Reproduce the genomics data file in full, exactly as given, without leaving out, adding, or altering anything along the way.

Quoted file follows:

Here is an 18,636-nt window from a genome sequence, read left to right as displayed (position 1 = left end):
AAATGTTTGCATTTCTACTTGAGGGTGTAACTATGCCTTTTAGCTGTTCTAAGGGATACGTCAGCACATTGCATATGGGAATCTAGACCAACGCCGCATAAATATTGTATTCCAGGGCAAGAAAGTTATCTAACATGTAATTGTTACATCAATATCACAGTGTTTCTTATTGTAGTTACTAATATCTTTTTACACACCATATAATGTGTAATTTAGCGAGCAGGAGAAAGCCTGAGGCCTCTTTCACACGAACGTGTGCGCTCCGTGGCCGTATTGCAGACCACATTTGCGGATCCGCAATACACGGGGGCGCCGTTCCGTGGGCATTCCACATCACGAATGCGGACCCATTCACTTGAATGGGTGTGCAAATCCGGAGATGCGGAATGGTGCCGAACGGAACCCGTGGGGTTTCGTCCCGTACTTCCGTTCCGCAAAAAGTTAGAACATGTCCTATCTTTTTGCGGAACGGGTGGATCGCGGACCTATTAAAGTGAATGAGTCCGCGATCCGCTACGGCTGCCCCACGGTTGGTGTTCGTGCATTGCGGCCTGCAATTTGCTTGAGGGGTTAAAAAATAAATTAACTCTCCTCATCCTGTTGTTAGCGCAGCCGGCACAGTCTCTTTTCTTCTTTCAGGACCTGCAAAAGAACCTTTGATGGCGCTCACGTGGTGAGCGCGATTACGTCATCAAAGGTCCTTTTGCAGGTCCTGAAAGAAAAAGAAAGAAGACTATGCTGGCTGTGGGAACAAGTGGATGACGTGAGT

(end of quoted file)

Here is an 18,636-nt window from a genome sequence, read left to right as displayed (position 1 = left end):
AAATGTTTGCATTTCTACTTGAGGGTGTAACTATGCCTTTTAGCTGTTCTAAGGGATACGTCAGCACATTGCATATGGGAATCTAGACCAACGCCGCATAAATATTGTATTCCAGGGCAAGAAAGTTATCTAACATGTAATTGTTACATCAATATCACAGTGTTTCTTATTGTAGTTACTAATATCTTTTTACACACCATATAATGTGTAATTTAGCGAGCAGGAGAAAGCCTGAGGCCTCTTTCACACGAACGTGTGCGCTCCGTGGCCGTATTGCAGACCACATTTGCGGATCCGCAATACACGGGGGCGCCGTTCCGTGGGCATTCCACATCACGAATGCGGACCCATTCACTTGAATGGGTGTGCAAATCCGGAGATGCGGAATGGTGCCGAACGGAACCCGTGGGGTTTCGTCCCGTACTTCCGTTCCGCAAAAAGTTAGAACATGTCCTATCTTTTTGCGGAACGGGTGGATCGCGGACCTATTAAAGTGAATGAGTCCGCGATCCGCTACGGCTGCCCCACGGTTGGTGTTCGTGCATTGCGGCCTGCAATTTGCTTGAGGGGTTAAAAAATAAATTAACTCTCCTCATCCTGTTGTTAGCGCAGCCGGCACAGTCTCTTTTCTTCTTTCAGGACCTGCAAAAGAACCTTTGATGGCGCTCACGTGGTGAGCGCGATTACGTCATCAAAGGTCCTTTTGCAGGTCCTGAAAGAAAAAGAAAGAAGACTATGCTGGCTGTGGGAACAAGTGGATGACGTGAGT